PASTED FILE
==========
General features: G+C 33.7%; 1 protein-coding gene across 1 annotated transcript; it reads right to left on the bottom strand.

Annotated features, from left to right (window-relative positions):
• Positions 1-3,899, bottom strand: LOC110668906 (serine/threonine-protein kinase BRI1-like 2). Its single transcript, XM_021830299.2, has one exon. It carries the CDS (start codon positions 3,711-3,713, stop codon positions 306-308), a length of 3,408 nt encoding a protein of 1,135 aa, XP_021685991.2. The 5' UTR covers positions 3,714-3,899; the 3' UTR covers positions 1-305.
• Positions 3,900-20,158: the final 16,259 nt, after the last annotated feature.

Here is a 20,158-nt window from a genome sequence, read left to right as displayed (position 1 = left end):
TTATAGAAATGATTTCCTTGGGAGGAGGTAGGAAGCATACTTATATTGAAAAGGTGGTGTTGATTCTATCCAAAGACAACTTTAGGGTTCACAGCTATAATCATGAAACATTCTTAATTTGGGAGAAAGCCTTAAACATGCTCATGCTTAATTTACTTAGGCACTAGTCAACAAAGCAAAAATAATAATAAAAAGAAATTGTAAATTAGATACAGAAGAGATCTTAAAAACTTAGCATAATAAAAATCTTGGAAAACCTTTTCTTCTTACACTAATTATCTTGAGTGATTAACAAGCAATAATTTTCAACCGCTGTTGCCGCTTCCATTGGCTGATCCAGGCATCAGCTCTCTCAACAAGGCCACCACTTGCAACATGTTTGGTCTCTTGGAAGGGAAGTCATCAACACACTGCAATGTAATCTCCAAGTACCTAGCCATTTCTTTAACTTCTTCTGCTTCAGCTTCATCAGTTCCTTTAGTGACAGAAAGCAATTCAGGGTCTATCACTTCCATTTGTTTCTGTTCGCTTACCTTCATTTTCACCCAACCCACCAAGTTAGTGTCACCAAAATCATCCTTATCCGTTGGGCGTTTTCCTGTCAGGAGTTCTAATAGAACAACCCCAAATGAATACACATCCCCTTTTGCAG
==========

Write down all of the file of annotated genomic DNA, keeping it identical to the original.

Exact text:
General features: G+C 33.7%; 1 protein-coding gene across 1 annotated transcript; it reads right to left on the bottom strand.

Annotated features, from left to right (window-relative positions):
• Positions 1-3,899, bottom strand: LOC110668906 (serine/threonine-protein kinase BRI1-like 2). Its single transcript, XM_021830299.2, has one exon. It carries the CDS (start codon positions 3,711-3,713, stop codon positions 306-308), a length of 3,408 nt encoding a protein of 1,135 aa, XP_021685991.2. The 5' UTR covers positions 3,714-3,899; the 3' UTR covers positions 1-305.
• Positions 3,900-20,158: the final 16,259 nt, after the last annotated feature.

Here is a 20,158-nt window from a genome sequence, read left to right as displayed (position 1 = left end):
TTATAGAAATGATTTCCTTGGGAGGAGGTAGGAAGCATACTTATATTGAAAAGGTGGTGTTGATTCTATCCAAAGACAACTTTAGGGTTCACAGCTATAATCATGAAACATTCTTAATTTGGGAGAAAGCCTTAAACATGCTCATGCTTAATTTACTTAGGCACTAGTCAACAAAGCAAAAATAATAATAAAAAGAAATTGTAAATTAGATACAGAAGAGATCTTAAAAACTTAGCATAATAAAAATCTTGGAAAACCTTTTCTTCTTACACTAATTATCTTGAGTGATTAACAAGCAATAATTTTCAACCGCTGTTGCCGCTTCCATTGGCTGATCCAGGCATCAGCTCTCTCAACAAGGCCACCACTTGCAACATGTTTGGTCTCTTGGAAGGGAAGTCATCAACACACTGCAATGTAATCTCCAAGTACCTAGCCATTTCTTTAACTTCTTCTGCTTCAGCTTCATCAGTTCCTTTAGTGACAGAAAGCAATTCAGGGTCTATCACTTCCATTTGTTTCTGTTCGCTTACCTTCATTTTCACCCAACCCACCAAGTTAGTGTCACCAAAATCATCCTTATCCGTTGGGCGTTTTCCTGTCAGGAGTTCTAATAGAACAACCCCAAATGAATACACATCCCCTTTTGCAG